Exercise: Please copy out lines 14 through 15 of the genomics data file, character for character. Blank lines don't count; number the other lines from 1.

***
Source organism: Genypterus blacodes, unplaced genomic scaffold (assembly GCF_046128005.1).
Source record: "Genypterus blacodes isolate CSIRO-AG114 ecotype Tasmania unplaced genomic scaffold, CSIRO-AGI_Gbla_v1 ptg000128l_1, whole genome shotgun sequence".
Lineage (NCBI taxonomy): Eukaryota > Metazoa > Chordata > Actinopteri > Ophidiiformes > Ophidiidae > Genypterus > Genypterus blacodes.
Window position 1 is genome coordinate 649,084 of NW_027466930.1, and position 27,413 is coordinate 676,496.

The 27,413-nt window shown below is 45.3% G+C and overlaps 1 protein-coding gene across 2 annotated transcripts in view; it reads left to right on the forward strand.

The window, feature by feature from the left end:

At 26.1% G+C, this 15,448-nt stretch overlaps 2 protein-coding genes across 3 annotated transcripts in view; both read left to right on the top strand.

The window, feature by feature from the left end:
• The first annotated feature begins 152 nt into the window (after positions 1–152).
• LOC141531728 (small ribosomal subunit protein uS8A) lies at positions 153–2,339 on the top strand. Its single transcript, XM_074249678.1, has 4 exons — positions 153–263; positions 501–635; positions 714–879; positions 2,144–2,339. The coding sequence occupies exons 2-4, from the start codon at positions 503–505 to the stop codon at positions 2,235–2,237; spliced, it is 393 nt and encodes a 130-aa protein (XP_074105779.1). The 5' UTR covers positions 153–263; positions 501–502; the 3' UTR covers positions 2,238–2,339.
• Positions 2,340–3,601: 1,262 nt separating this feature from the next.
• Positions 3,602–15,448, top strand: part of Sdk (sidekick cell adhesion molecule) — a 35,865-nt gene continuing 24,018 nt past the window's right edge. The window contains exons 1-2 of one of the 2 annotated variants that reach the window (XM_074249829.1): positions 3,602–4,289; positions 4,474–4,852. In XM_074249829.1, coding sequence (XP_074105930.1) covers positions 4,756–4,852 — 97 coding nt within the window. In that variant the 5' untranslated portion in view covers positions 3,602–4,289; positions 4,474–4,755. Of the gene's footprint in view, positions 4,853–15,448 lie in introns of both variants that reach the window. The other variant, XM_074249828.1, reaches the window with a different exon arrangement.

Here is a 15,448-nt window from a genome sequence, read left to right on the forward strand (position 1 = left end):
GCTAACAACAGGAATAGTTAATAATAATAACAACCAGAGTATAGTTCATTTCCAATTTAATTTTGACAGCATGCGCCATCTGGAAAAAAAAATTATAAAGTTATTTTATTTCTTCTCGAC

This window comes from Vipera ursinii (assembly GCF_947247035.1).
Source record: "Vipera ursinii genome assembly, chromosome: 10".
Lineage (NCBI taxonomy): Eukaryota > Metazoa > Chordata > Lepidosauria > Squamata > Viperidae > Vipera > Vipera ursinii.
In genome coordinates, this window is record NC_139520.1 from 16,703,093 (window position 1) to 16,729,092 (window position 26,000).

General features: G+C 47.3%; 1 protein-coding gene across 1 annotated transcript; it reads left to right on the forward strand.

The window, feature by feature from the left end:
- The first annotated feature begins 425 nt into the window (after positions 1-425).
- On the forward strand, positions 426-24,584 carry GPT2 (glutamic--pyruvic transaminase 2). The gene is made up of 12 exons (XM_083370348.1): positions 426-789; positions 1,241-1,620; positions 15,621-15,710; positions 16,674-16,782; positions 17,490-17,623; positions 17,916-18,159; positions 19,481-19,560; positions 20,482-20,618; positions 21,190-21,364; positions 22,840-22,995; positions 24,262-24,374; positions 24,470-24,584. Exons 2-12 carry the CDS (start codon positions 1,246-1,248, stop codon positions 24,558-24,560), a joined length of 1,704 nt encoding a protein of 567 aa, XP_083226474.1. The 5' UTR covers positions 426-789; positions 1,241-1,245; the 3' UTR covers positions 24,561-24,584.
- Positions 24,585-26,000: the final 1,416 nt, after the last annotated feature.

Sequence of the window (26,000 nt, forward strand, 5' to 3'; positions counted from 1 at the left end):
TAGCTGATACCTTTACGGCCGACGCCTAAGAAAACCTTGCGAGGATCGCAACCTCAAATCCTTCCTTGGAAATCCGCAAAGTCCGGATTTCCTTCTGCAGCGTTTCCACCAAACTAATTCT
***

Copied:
GCTAACAACAGGAATAGTTAATAATAATAACAACCAGAGTATAGTTCATTTCCAATTTAATTTTGACAGCATGCGCCATCTGGAAAAAAAAATTATAAAGTTATTTTATTTCTTCTCGAC

This window comes from Vipera ursinii (assembly GCF_947247035.1).